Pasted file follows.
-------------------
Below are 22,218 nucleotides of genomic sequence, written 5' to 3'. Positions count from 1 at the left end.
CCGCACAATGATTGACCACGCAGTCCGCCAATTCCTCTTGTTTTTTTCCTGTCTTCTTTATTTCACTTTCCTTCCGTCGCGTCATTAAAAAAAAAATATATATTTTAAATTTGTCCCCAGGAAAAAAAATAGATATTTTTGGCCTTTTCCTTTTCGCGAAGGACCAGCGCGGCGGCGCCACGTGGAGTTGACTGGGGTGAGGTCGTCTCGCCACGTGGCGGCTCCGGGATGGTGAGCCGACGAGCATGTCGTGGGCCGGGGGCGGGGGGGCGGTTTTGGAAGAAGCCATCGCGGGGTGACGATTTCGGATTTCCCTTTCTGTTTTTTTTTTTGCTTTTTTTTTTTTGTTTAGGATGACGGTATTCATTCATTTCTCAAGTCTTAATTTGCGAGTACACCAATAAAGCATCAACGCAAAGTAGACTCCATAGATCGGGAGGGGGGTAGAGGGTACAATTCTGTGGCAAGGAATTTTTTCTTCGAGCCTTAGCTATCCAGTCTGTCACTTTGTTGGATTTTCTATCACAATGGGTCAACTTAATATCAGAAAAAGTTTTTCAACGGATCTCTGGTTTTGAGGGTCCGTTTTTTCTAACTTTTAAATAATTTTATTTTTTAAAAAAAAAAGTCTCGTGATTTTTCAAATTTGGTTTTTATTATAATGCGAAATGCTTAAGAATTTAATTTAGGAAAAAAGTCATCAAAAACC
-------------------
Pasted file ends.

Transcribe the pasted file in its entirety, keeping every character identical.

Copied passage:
Below are 22,218 nucleotides of genomic sequence, written 5' to 3'. Positions count from 1 at the left end.
CCGCACAATGATTGACCACGCAGTCCGCCAATTCCTCTTGTTTTTTTCCTGTCTTCTTTATTTCACTTTCCTTCCGTCGCGTCATTAAAAAAAAAATATATATTTTAAATTTGTCCCCAGGAAAAAAAATAGATATTTTTGGCCTTTTCCTTTTCGCGAAGGACCAGCGCGGCGGCGCCACGTGGAGTTGACTGGGGTGAGGTCGTCTCGCCACGTGGCGGCTCCGGGATGGTGAGCCGACGAGCATGTCGTGGGCCGGGGGCGGGGGGGCGGTTTTGGAAGAAGCCATCGCGGGGTGACGATTTCGGATTTCCCTTTCTGTTTTTTTTTTTGCTTTTTTTTTTTTGTTTAGGATGACGGTATTCATTCATTTCTCAAGTCTTAATTTGCGAGTACACCAATAAAGCATCAACGCAAAGTAGACTCCATAGATCGGGAGGGGGGTAGAGGGTACAATTCTGTGGCAAGGAATTTTTTCTTCGAGCCTTAGCTATCCAGTCTGTCACTTTGTTGGATTTTCTATCACAATGGGTCAACTTAATATCAGAAAAAGTTTTTCAACGGATCTCTGGTTTTGAGGGTCCGTTTTTTCTAACTTTTAAATAATTTTATTTTTTAAAAAAAAAAGTCTCGTGATTTTTCAAATTTGGTTTTTATTATAATGCGAAATGCTTAAGAATTTAATTTAGGAAAAAAGTCATCAAAAACC